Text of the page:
Generic name: PHYTONADIONE 2mg in 1mL
Dosage form: injection, emulsion
Medically reviewed by Drugs.com. Last updated on Dec 3, 2018.
2.1 Dosing Considerations
Whenever possible, administer Phytonadione by the subcutaneous route [see WARNING — HYPERSENSITIVITY REACTIONS WITH INTRAVENOUS AND INTRAMUSCULAR USE]. When intravenous administration is unavoidable, inject the drug very slowly, not exceeding 1 mg per minute [see WARNINGS AND PRECAUTIONS (5.1)].
Monitor international normalized ratio (INR) regularly and as clinical conditions indicate. Use the lowest effective dose of Phytonadione.
The coagulant effects of Phytonadione are not immediate; improvement of INR may take 1-8 hours. Interim use of whole blood or component therapy may also be necessary if bleeding is severe.
When Phytonadione is used to correct excessive anticoagulant-induced hypoprothrombinemia, anticoagulant therapy still being indicated, the patient is again faced with the clotting hazards existing prior to starting the anticoagulant therapy. Phytonadione is not a clotting agent, but overzealous therapy with Phytonadione may restore conditions which originally permitted thromboembolic phenomena. Dosage should be kept as low as possible, and INR should be checked regularly as clinical conditions indicate.
2.2 Recommended Dosage for Coagulation Disorders from Vitamin K Deficiency or Interference
The recommended dosage of Phytonadione is based on whether the hypoprothrombinemia is anticoagulant-induced (e.g., due to coumarin or indanedione derivatives) or non-anticoagulant-induced (e.g., due to antibiotics; salicylates or other drugs; factors limiting absorption or synthesis) as follows:
- Anticoagulant-Induced Hypoprothrombinemia: Phytonadione 2.5 mg to 10 mg or more subcutaneously, intramuscularly, or intravenously. Up to 25 mg to 50 mg may be administered as a single dose.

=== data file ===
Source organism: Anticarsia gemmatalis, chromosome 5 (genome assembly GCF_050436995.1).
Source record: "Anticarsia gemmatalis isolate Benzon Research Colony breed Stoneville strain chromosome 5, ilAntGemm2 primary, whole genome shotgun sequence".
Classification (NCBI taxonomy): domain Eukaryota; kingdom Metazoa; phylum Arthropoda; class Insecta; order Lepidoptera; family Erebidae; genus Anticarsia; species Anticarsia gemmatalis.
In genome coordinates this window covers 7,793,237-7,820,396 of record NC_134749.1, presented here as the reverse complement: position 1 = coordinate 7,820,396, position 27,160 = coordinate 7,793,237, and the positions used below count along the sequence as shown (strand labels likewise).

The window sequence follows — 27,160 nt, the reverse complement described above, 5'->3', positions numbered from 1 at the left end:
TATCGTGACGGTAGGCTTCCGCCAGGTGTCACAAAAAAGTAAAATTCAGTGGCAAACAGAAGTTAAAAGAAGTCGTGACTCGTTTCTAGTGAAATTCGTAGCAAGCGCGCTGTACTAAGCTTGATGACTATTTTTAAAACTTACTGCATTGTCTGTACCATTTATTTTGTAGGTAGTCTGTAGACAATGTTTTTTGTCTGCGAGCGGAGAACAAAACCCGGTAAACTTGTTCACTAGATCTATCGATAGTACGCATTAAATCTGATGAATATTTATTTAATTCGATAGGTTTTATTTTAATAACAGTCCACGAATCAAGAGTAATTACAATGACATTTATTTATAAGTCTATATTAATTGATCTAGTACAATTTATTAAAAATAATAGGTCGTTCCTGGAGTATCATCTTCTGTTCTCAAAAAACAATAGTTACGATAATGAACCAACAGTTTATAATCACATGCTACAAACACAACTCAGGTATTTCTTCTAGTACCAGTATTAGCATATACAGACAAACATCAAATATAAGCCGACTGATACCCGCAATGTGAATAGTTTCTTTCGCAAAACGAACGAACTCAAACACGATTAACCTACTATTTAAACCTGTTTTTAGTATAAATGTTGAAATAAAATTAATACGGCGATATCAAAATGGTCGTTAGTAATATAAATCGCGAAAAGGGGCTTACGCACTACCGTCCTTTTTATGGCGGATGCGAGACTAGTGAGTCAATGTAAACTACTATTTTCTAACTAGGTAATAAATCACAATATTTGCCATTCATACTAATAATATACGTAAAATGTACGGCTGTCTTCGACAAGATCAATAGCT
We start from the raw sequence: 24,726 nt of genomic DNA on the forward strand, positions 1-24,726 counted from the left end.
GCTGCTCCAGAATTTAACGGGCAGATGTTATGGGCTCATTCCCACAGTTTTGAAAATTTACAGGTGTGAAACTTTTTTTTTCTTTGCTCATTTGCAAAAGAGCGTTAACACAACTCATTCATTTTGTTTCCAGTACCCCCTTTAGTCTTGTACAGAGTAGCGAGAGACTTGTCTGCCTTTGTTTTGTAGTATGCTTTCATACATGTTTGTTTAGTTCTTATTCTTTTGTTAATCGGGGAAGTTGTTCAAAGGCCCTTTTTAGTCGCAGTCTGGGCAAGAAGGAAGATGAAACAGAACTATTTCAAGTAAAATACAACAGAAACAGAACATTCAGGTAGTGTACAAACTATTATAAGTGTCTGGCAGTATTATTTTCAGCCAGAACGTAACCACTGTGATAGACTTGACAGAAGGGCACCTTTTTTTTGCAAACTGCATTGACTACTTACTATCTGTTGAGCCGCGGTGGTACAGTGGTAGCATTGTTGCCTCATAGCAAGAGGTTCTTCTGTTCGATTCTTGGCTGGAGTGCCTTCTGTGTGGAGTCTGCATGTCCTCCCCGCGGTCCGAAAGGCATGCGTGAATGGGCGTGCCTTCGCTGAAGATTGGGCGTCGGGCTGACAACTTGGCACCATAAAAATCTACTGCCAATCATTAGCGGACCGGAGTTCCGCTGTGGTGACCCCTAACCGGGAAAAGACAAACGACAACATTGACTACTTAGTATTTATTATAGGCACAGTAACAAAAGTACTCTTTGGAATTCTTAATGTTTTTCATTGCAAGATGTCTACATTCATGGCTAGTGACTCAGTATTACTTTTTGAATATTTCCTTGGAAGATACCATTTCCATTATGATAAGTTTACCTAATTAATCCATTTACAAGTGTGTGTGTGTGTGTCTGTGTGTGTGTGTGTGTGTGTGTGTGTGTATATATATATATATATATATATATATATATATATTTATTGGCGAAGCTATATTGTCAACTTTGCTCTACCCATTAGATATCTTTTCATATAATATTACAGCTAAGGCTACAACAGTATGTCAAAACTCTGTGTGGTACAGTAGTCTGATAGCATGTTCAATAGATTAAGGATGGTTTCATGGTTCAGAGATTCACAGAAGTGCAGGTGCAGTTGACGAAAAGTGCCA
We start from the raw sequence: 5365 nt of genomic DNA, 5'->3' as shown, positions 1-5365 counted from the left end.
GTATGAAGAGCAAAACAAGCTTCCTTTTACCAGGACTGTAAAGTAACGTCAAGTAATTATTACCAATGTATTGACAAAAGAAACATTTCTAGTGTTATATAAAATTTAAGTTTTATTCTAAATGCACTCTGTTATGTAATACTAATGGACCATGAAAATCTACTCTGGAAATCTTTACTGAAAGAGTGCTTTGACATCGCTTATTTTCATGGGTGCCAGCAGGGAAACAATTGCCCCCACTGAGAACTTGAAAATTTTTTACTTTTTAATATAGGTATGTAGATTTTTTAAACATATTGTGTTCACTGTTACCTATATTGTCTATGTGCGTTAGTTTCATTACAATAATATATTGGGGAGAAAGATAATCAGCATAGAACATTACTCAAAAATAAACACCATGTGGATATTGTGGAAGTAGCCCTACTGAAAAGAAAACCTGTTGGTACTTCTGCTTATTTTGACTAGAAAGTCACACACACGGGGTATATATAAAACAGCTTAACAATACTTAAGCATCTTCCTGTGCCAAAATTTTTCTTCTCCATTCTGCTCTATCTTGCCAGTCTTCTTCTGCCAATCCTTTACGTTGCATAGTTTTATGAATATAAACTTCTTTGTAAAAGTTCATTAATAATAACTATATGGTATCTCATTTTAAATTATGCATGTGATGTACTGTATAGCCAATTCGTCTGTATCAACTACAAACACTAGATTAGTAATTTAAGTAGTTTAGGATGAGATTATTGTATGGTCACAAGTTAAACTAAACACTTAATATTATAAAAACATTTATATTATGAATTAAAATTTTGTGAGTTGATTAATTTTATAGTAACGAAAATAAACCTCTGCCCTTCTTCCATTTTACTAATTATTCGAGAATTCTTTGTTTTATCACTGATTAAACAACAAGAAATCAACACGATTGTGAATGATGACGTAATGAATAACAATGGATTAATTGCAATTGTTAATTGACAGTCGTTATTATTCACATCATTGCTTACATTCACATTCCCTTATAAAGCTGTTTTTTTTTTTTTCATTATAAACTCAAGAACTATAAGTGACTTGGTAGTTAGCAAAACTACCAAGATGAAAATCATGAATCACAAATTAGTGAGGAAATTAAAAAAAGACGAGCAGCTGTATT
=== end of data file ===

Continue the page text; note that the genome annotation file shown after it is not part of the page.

Repeated large doses of Phytonadione are not warranted in liver disease if the initial response is unsatisfactory. Failure to respond to Phytonadione may indicate that the condition being treated is inherently unresponsive to Phytonadione.
- Hypoprothrombinemia Due to Other Causes(Non-Anticoagulation-Induced Hypoprothrombinemia): Phytonadione 2.5 mg to 25 mg or more intravenously, intramuscularly, or subcutaneously. Up to 50 mg may be administered as a single dose.
Evaluate INR after 6-8 hours, and repeat dose if INR remains prolonged. Modify subsequent dosage (amount and frequency) based on the INR or clinical condition.
2.3 Recommended Dosage for Prophylaxis and Therapy of Vitamin K Deficiency Bleeding in Neonates
Prophylaxis of Vitamin K-Deficiency Bleeding in Neonates
The recommended dosage of Phytonadione is 0.5 mg to 1 mg within one hour of birth for a single dose.
Treatment of Vitamin K Deficiency Bleeding in Neonates
The recommended dosage of Phytonadione is 1 mg given either subcutaneously or intramuscularly. Consider higher doses if the mother has been receiving oral anticoagulants.
A failure to respond (shortening of the INR in 2 to 4 hours) may indicated another diagnosis or coagulation disorder.
2.4 Directions for Dilution
Dilute Phytonadione with 0.9% Sodium Chloride Injection, 5% Dextrose Injection, or 5% Dextrose and Sodium Chloride Injection. Avoid use of other diluents that may contain benzyl alcohol, which can cause serious toxicity in newborns or low birth weight infants [see WARNINGS AND PRECAUTIONS (5.2) and USE IN SPECIFIC POPULATIONS (8.4)].
When diluted start administration of Phytonadione immediately after dilution.
Discard unused portions of diluted solution as well as unused contents of the ampul.
Protect Phytonadione from light at all times.
Parenteral drug products should be inspected visually for particulate matter and discoloration prior to administration, whenever solution and container permit.
More about Aquamephyton (phytonadione)
- Side Effects
- During Pregnancy
- Drug Interactions
- En Español
- Drug class: anticoagulant reversal agents
- FDA Alerts (1)
Other brands: Mephyton